Earlier this year, the Easterseals Disability Film Challenge celebrated its 5th year of giving filmmakers - with and without disabilities - the opportunity to collaborate and tell unique stories that showcase disability in its many forms. The film challenge is a weekend-long filmmaking contest, open to all, that provides a platform for new voices in the entertainment industry. Each year, the aspiring filmmakers are given a mere 55 hours total to write, produce, and complete a short film. The 2018 Heartland International Film Festival is showcasing the challenge's 14 finalists in one special presentation. The Independent Critic is offering up brief reviews of each short, while noting that the challenge's winners have already been reviewed by The Independent Critic.
Jordan's Cake tells the story of young Jordan, a boy on the autism spectrum who struggles to communicate his wants and needs, including a distracted family currently going through some dire financial struggles in this 5-minute short directed by Shanalyna C. Palmer and co-written by Aeric Adams and Sunshine Brathwaite, Palmer, Tiffany Lyle, Crystal Nicole Ramos, and Joe Michael Spinola.
The film is a graphic, poignant lesson in the inner workings of autism and a reminder that while someone may have communication challenges it doesn't mean they don't have a whole lot to say. Mikkel Palmer is Jordan, while Jetta Strayhorn is the sister who isn't quite getting what Jordan is saying until the film moves its way toward an incredibly sweet ending.
Final Grade: B-, 2.5 Stars
Gia and Dragon is the beautiful little tale of a single dad who struggles to explain to his daughter with a disability, who has never walked, the painful difficulties of her birthday wish to fly like a dragon. Directed by John Lawson and written by Hunter M. Altman and Conor Hanney, Gia and Dragon is a guaranteed heart-tugger owing mostly to the adorably wonderful performance by young Gia Lopez, who proves that "wheelchair bound" is a phrase that never need be used. The film ends with a sublime song contribution by Katherine Liner, but it's really the warm chemistry between Lopez and Parvesh Cheena as her father that really sells this ambitious, entertaining short film. The film was inspired by the book "Caleb's Birthday Wish."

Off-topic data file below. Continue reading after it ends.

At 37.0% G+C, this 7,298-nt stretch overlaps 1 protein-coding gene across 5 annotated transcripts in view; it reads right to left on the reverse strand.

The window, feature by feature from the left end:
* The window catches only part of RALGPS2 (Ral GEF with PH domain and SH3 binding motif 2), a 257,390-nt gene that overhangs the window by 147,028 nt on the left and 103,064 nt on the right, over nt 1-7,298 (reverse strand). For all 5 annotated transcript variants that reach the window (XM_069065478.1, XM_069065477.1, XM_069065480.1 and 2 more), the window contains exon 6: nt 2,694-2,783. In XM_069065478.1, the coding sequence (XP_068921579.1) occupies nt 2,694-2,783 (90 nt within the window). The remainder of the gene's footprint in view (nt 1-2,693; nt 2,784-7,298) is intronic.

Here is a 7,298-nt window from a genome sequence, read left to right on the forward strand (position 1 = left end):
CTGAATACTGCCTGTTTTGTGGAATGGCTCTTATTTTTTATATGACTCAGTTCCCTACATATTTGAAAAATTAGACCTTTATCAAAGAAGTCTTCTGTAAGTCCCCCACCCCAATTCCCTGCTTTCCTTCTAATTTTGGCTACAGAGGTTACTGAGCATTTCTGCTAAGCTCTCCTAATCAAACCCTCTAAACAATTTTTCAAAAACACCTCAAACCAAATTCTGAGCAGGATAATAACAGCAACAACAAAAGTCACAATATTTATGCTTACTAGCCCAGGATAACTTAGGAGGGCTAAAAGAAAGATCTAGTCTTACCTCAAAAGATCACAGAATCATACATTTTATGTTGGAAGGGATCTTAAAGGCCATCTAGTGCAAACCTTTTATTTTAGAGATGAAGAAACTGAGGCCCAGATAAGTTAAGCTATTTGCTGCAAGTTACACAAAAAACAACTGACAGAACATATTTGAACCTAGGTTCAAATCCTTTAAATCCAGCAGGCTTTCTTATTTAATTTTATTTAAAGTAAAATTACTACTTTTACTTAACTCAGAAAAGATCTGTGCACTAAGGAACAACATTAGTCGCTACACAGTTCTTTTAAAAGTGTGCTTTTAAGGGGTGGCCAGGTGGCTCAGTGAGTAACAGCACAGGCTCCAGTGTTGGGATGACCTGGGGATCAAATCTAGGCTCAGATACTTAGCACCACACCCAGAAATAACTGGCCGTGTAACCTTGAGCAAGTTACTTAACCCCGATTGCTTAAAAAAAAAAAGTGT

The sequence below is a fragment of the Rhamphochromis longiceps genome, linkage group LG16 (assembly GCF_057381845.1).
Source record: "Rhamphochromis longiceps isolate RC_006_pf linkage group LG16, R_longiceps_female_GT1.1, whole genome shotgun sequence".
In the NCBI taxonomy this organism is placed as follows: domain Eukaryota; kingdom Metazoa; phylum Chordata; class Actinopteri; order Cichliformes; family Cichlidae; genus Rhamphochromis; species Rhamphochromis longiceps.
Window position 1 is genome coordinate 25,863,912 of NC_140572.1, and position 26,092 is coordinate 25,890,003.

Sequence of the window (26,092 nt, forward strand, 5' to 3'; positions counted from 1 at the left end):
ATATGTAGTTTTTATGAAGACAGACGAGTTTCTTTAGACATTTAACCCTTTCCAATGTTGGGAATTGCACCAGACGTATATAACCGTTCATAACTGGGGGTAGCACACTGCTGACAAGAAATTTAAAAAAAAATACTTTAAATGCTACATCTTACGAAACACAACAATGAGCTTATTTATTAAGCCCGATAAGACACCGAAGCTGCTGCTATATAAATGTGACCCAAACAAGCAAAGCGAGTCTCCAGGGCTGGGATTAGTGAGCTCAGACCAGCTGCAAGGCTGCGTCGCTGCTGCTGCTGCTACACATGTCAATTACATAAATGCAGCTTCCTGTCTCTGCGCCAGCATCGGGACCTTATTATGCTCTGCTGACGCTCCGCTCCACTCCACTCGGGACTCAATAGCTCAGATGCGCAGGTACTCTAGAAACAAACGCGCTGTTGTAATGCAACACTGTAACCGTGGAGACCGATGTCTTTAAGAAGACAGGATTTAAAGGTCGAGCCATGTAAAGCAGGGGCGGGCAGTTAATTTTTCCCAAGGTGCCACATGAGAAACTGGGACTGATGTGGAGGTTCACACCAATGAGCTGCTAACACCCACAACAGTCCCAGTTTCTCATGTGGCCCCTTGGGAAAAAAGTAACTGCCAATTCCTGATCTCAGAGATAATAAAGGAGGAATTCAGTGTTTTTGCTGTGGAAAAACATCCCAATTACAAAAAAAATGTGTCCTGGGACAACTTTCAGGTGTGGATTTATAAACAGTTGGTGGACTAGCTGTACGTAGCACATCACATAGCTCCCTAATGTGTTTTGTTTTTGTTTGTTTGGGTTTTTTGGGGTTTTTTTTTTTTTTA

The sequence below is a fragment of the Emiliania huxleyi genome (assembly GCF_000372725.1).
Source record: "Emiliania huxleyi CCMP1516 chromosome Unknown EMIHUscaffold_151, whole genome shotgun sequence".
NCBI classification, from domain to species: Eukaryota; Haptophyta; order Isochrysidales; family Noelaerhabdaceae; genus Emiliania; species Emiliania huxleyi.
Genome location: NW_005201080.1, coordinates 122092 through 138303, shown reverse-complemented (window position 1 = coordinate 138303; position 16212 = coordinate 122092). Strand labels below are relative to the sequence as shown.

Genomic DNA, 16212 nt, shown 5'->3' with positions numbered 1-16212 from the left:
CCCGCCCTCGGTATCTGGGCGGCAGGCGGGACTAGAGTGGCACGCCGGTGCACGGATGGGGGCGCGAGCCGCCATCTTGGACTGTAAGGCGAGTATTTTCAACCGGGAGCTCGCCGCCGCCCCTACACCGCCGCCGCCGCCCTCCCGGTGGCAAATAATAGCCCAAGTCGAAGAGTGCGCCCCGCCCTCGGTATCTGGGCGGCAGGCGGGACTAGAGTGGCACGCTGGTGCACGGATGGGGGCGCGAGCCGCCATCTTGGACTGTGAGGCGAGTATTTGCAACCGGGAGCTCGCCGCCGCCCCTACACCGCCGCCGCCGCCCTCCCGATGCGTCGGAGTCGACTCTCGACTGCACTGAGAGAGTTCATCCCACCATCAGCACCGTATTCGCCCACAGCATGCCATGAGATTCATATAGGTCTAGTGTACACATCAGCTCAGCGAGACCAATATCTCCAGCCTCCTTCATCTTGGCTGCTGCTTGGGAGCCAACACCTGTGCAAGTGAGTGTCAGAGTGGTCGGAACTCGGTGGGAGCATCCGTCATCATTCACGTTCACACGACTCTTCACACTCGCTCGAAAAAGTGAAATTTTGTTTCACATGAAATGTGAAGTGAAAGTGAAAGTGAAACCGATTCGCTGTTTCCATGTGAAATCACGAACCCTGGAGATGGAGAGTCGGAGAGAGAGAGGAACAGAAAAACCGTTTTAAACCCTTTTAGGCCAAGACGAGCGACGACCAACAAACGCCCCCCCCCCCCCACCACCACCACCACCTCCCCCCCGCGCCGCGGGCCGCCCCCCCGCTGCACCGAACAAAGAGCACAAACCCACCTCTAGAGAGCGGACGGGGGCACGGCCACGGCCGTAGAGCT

Final Grade: B, 3 Stars
Uncommon Ground centers around Sophia (Sophia Adele Saux), a young girl who has spent much of her short life searching for people with whom she shares common ground - this does not include her brother, Liam (Liam Michel Saux), whose disability thus far has largely kept him from sharing interests with his sister. When her situation suddenly changes, Sophia discovers that it may just be from people who are different from her, including her brother, that she actually learns the most. Uncommon Ground is written and directed by Lori Murphy Saux, very much making the film a family affair. As a fun piece of trivia, Uncommon Ground was screened at the Bentonville Film Festival on May 3, 2018, in the Walmart Museum World Room and despite some minor tech challenges is the kind of film that's sure to resonate with audiences.
Final Grade: C+, 2.5 Stars
The #1 Fan tells the tale of Scooby (Dennis "Scooby" Willoughby), a man with Down Syndrome who is also considered the local high school football team's good luck charm. However, when his bully of a boss keeps him at work late on the night of a big game, Scooby has to figure out how to do his job while also supporting his team. This six-minute short film features one of the film challenge's Best Actor finalists in Willoughby and is written/directed by Brian Swinehart. While the film struggles through some tech issues, especially in editing, it's the kind of story that seems to go viral in social media all the time and Willoughby makes for a natural presence on the big screen.
Final Grade: C, 2 Stars